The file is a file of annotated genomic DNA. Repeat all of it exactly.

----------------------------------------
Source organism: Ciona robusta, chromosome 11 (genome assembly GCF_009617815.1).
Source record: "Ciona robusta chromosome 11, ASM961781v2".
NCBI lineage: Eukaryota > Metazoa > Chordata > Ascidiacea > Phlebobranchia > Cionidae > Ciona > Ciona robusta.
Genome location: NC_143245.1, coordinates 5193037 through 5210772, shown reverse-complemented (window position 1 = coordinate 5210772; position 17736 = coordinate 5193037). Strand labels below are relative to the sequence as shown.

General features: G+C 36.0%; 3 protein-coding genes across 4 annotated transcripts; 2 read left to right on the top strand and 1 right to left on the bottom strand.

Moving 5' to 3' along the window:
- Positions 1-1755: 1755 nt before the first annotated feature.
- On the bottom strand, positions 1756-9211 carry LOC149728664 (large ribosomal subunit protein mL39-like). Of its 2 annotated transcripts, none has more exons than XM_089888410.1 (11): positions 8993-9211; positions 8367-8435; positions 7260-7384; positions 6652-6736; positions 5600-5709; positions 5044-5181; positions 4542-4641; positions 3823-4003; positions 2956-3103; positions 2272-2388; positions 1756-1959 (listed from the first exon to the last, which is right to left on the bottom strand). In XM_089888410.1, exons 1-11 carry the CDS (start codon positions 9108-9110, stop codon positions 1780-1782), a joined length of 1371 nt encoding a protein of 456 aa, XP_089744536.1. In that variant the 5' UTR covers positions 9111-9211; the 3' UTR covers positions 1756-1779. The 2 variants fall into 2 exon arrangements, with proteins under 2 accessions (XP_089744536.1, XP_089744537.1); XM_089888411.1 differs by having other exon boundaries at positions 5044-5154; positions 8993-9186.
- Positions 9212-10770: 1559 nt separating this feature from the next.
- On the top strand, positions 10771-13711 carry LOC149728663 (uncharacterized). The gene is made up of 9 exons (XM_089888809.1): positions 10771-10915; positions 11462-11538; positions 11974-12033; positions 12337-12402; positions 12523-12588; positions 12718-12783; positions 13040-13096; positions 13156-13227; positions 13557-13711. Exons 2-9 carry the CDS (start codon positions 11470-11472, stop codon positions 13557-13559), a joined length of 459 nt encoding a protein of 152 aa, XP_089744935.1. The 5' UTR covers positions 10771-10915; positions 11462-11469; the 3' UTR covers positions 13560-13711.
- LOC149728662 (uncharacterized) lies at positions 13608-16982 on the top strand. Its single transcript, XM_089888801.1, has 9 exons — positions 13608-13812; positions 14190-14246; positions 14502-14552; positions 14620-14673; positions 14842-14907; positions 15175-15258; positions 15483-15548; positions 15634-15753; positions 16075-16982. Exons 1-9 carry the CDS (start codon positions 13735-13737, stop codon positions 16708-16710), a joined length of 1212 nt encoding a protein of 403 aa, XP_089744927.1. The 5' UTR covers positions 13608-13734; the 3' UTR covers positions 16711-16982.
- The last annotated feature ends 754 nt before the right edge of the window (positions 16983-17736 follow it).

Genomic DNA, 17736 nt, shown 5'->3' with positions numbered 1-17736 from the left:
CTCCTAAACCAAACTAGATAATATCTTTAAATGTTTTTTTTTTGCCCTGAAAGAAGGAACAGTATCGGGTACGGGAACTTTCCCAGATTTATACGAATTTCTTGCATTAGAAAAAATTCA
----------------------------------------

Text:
Source organism: Ciona robusta, chromosome 11 (genome assembly GCF_009617815.1).
Source record: "Ciona robusta chromosome 11, ASM961781v2".
NCBI lineage: Eukaryota > Metazoa > Chordata > Ascidiacea > Phlebobranchia > Cionidae > Ciona > Ciona robusta.
Genome location: NC_143245.1, coordinates 5193037 through 5210772, shown reverse-complemented (window position 1 = coordinate 5210772; position 17736 = coordinate 5193037). Strand labels below are relative to the sequence as shown.

General features: G+C 36.0%; 3 protein-coding genes across 4 annotated transcripts; 2 read left to right on the top strand and 1 right to left on the bottom strand.

Moving 5' to 3' along the window:
- Positions 1-1755: 1755 nt before the first annotated feature.
- On the bottom strand, positions 1756-9211 carry LOC149728664 (large ribosomal subunit protein mL39-like). Of its 2 annotated transcripts, none has more exons than XM_089888410.1 (11): positions 8993-9211; positions 8367-8435; positions 7260-7384; positions 6652-6736; positions 5600-5709; positions 5044-5181; positions 4542-4641; positions 3823-4003; positions 2956-3103; positions 2272-2388; positions 1756-1959 (listed from the first exon to the last, which is right to left on the bottom strand). In XM_089888410.1, exons 1-11 carry the CDS (start codon positions 9108-9110, stop codon positions 1780-1782), a joined length of 1371 nt encoding a protein of 456 aa, XP_089744536.1. In that variant the 5' UTR covers positions 9111-9211; the 3' UTR covers positions 1756-1779. The 2 variants fall into 2 exon arrangements, with proteins under 2 accessions (XP_089744536.1, XP_089744537.1); XM_089888411.1 differs by having other exon boundaries at positions 5044-5154; positions 8993-9186.
- Positions 9212-10770: 1559 nt separating this feature from the next.
- On the top strand, positions 10771-13711 carry LOC149728663 (uncharacterized). The gene is made up of 9 exons (XM_089888809.1): positions 10771-10915; positions 11462-11538; positions 11974-12033; positions 12337-12402; positions 12523-12588; positions 12718-12783; positions 13040-13096; positions 13156-13227; positions 13557-13711. Exons 2-9 carry the CDS (start codon positions 11470-11472, stop codon positions 13557-13559), a joined length of 459 nt encoding a protein of 152 aa, XP_089744935.1. The 5' UTR covers positions 10771-10915; positions 11462-11469; the 3' UTR covers positions 13560-13711.
- LOC149728662 (uncharacterized) lies at positions 13608-16982 on the top strand. Its single transcript, XM_089888801.1, has 9 exons — positions 13608-13812; positions 14190-14246; positions 14502-14552; positions 14620-14673; positions 14842-14907; positions 15175-15258; positions 15483-15548; positions 15634-15753; positions 16075-16982. Exons 1-9 carry the CDS (start codon positions 13735-13737, stop codon positions 16708-16710), a joined length of 1212 nt encoding a protein of 403 aa, XP_089744927.1. The 5' UTR covers positions 13608-13734; the 3' UTR covers positions 16711-16982.
- The last annotated feature ends 754 nt before the right edge of the window (positions 16983-17736 follow it).

Genomic DNA, 17736 nt, shown 5'->3' with positions numbered 1-17736 from the left:
CTCCTAAACCAAACTAGATAATATCTTTAAATGTTTTTTTTTTGCCCTGAAAGAAGGAACAGTATCGGGTACGGGAACTTTCCCAGATTTATACGAATTTCTTGCATTAGAAAAAATTCA